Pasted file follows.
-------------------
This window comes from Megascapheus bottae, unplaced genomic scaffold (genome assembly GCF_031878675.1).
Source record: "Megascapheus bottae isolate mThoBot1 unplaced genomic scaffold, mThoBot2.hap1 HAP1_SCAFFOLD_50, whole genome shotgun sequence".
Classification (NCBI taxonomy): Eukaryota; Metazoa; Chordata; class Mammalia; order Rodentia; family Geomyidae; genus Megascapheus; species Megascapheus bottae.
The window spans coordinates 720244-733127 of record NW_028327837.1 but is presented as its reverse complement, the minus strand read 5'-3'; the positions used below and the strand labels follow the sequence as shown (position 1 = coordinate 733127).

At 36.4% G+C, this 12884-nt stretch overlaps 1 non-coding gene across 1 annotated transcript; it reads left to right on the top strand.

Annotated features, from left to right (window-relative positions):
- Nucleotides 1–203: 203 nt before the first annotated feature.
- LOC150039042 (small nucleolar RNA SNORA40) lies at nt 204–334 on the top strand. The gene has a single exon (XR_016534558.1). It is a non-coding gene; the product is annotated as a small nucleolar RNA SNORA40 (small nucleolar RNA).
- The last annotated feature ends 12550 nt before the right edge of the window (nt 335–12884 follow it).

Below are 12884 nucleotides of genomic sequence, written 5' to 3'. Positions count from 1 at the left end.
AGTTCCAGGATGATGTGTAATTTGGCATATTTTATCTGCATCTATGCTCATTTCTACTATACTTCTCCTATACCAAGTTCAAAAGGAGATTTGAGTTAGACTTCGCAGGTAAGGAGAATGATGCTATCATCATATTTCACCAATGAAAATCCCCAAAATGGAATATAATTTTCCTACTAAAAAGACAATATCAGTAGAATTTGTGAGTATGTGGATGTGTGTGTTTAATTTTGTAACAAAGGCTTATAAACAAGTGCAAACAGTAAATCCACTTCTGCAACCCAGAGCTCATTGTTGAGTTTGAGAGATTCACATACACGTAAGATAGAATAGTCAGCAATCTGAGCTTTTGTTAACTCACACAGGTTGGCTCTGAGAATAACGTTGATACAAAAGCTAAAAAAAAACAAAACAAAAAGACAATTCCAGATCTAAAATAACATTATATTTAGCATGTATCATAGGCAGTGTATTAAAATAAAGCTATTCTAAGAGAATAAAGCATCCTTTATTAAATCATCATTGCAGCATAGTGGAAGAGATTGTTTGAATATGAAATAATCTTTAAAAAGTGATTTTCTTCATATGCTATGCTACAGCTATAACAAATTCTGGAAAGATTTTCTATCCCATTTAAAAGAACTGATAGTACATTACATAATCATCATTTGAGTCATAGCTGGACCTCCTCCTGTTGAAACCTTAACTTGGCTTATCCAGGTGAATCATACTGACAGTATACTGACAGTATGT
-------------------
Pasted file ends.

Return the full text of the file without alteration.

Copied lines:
This window comes from Megascapheus bottae, unplaced genomic scaffold (genome assembly GCF_031878675.1).
Source record: "Megascapheus bottae isolate mThoBot1 unplaced genomic scaffold, mThoBot2.hap1 HAP1_SCAFFOLD_50, whole genome shotgun sequence".
Classification (NCBI taxonomy): Eukaryota; Metazoa; Chordata; class Mammalia; order Rodentia; family Geomyidae; genus Megascapheus; species Megascapheus bottae.
The window spans coordinates 720244-733127 of record NW_028327837.1 but is presented as its reverse complement, the minus strand read 5'-3'; the positions used below and the strand labels follow the sequence as shown (position 1 = coordinate 733127).

At 36.4% G+C, this 12884-nt stretch overlaps 1 non-coding gene across 1 annotated transcript; it reads left to right on the top strand.

Annotated features, from left to right (window-relative positions):
- Nucleotides 1–203: 203 nt before the first annotated feature.
- LOC150039042 (small nucleolar RNA SNORA40) lies at nt 204–334 on the top strand. The gene has a single exon (XR_016534558.1). It is a non-coding gene; the product is annotated as a small nucleolar RNA SNORA40 (small nucleolar RNA).
- The last annotated feature ends 12550 nt before the right edge of the window (nt 335–12884 follow it).

Below are 12884 nucleotides of genomic sequence, written 5' to 3'. Positions count from 1 at the left end.
AGTTCCAGGATGATGTGTAATTTGGCATATTTTATCTGCATCTATGCTCATTTCTACTATACTTCTCCTATACCAAGTTCAAAAGGAGATTTGAGTTAGACTTCGCAGGTAAGGAGAATGATGCTATCATCATATTTCACCAATGAAAATCCCCAAAATGGAATATAATTTTCCTACTAAAAAGACAATATCAGTAGAATTTGTGAGTATGTGGATGTGTGTGTTTAATTTTGTAACAAAGGCTTATAAACAAGTGCAAACAGTAAATCCACTTCTGCAACCCAGAGCTCATTGTTGAGTTTGAGAGATTCACATACACGTAAGATAGAATAGTCAGCAATCTGAGCTTTTGTTAACTCACACAGGTTGGCTCTGAGAATAACGTTGATACAAAAGCTAAAAAAAAACAAAACAAAAAGACAATTCCAGATCTAAAATAACATTATATTTAGCATGTATCATAGGCAGTGTATTAAAATAAAGCTATTCTAAGAGAATAAAGCATCCTTTATTAAATCATCATTGCAGCATAGTGGAAGAGATTGTTTGAATATGAAATAATCTTTAAAAAGTGATTTTCTTCATATGCTATGCTACAGCTATAACAAATTCTGGAAAGATTTTCTATCCCATTTAAAAGAACTGATAGTACATTACATAATCATCATTTGAGTCATAGCTGGACCTCCTCCTGTTGAAACCTTAACTTGGCTTATCCAGGTGAATCATACTGACAGTATACTGACAGTATGT